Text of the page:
Sanctorius Sanctorius was a 16th-century professor in Padua who for 30 years weighed himself, the food he ate, and his excretions. To weigh himself he sat in a weighing platform suspended from his ceiling. He often ate, worked and slept on the scale.
He found that his urine and faeces weighed only a fraction of what his food weighed but that he nonetheless stayed the same weight. From this, he deduced that the rest of the weight of his food must be lost through 'insensible perspiration' i.e. it was sweated out of his skin. He therefore believed it was vital not to obstruct the body's pores, so the poisonous waste could evaporate freely.
Sanctorius was wrong, but importantly he used real observation and measurement, rather than just thought experiments. Faeces weigh less than the food we eat because much of our food is burned by the body to keep us alive. Human faeces are normally about three-quarters liquid to one-quarter solid, and 30% of the dry weight is dead bacteria.
Sanctorius also invented the mouth thermometer with his friend Galileo.
In 1938, American psychologists conducting a study into ‘Egocentricity in Adult Conversation’ wanted to find out how frequently people referred to themselves in conversation, but without people knowing they were being studied. Hence, they concealed themselves under beds in students' dormitories and recorded their conversations, as well as eavesdropping in smoking rooms and wash-rooms, and listening to telephone conversations. The results showed that 40% of people's remarks tended to be about themselves.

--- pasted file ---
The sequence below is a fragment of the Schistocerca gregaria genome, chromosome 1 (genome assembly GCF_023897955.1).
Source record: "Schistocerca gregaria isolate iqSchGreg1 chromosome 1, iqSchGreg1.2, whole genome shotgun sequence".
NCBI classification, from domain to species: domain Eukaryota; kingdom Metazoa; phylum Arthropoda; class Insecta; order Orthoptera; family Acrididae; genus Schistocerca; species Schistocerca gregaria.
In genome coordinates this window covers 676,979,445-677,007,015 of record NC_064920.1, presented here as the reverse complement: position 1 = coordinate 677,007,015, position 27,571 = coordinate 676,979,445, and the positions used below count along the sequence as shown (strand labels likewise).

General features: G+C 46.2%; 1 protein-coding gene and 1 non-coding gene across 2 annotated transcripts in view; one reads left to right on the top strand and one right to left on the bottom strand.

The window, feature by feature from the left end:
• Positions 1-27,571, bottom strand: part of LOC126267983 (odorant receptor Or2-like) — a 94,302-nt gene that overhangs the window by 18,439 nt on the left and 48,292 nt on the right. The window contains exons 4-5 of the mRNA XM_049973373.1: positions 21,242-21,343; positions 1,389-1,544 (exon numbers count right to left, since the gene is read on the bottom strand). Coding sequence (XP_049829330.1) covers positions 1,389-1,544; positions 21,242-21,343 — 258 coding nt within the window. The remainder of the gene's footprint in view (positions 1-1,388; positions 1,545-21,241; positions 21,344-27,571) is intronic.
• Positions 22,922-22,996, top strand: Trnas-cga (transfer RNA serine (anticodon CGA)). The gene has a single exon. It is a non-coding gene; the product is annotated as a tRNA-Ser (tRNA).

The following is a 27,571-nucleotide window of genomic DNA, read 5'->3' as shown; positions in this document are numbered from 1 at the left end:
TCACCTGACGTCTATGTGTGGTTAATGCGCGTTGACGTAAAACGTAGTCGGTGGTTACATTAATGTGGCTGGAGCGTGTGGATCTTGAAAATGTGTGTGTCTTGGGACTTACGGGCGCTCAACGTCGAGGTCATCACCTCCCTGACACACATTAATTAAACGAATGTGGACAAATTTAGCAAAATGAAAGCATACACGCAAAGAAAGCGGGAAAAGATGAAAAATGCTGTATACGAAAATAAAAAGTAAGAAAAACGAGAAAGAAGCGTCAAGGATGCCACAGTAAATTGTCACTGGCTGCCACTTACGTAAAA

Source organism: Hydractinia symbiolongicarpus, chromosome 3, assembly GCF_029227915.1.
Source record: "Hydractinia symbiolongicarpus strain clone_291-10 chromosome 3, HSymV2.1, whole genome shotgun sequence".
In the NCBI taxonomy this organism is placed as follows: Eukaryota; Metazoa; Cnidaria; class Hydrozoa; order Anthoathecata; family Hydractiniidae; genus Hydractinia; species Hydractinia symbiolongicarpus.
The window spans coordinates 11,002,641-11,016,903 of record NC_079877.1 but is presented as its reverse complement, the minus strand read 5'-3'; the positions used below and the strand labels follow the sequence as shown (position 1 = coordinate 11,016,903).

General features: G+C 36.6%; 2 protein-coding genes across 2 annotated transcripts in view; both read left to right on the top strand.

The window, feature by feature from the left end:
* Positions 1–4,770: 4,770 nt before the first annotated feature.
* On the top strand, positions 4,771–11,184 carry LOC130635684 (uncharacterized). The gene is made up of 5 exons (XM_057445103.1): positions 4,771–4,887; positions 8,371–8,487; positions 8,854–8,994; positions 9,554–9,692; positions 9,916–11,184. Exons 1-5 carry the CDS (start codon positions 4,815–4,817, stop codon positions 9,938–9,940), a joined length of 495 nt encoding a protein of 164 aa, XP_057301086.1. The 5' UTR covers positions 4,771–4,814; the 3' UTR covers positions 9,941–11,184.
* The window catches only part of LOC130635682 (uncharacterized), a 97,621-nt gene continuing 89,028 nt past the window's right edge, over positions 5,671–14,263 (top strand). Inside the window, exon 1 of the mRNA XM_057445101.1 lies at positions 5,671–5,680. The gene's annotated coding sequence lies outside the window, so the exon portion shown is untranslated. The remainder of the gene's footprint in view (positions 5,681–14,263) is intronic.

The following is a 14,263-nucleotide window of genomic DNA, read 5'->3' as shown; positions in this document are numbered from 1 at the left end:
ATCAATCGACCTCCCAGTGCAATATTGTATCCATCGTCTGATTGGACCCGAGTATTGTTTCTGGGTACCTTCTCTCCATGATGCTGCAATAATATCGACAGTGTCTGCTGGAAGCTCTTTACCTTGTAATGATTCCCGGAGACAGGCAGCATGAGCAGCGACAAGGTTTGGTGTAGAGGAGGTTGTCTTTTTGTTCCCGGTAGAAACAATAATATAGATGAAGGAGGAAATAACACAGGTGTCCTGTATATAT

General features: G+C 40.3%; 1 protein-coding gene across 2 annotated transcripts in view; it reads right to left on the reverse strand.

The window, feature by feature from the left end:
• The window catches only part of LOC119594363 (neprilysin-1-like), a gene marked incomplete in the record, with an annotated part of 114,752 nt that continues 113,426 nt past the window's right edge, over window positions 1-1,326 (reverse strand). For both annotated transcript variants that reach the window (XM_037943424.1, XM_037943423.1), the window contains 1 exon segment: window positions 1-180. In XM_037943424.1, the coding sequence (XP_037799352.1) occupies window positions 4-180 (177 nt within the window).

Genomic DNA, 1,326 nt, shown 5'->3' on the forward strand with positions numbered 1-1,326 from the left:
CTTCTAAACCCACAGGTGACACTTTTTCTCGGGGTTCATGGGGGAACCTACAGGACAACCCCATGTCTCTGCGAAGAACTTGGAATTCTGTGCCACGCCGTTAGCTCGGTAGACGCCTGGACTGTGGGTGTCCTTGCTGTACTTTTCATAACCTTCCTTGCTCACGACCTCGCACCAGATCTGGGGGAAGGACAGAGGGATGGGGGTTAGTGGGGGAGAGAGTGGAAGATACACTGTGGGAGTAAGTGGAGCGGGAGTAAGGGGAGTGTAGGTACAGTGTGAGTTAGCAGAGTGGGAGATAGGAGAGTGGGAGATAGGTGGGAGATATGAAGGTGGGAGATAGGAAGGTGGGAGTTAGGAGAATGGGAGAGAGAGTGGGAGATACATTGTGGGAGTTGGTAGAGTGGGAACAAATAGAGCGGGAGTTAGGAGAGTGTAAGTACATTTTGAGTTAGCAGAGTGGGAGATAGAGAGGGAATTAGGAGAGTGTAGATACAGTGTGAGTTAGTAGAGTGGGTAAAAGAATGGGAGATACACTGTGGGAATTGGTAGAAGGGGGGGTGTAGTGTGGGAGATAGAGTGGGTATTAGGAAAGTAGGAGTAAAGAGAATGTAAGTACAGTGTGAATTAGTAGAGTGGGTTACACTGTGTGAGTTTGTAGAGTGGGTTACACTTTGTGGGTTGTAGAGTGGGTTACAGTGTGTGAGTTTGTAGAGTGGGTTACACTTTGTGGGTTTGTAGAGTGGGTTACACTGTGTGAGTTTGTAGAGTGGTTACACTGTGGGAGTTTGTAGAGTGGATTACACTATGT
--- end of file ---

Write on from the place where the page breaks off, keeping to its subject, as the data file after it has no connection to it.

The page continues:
The history of scientific experimentation is rife with dubious or downright dishonest experimenters. One researcher called Mortimer Sullivan wanted to investigate the enlisting process, so he joined the air force, then re-enlisted with a different name, appearance and mannerisms. Another, Eugene D. Webb, recommended setting up a microphone in a fake hearing aid to record people's voices, saying 'it works extremely well in inducing the subject to lean over and shout directly into the recording apparatus.’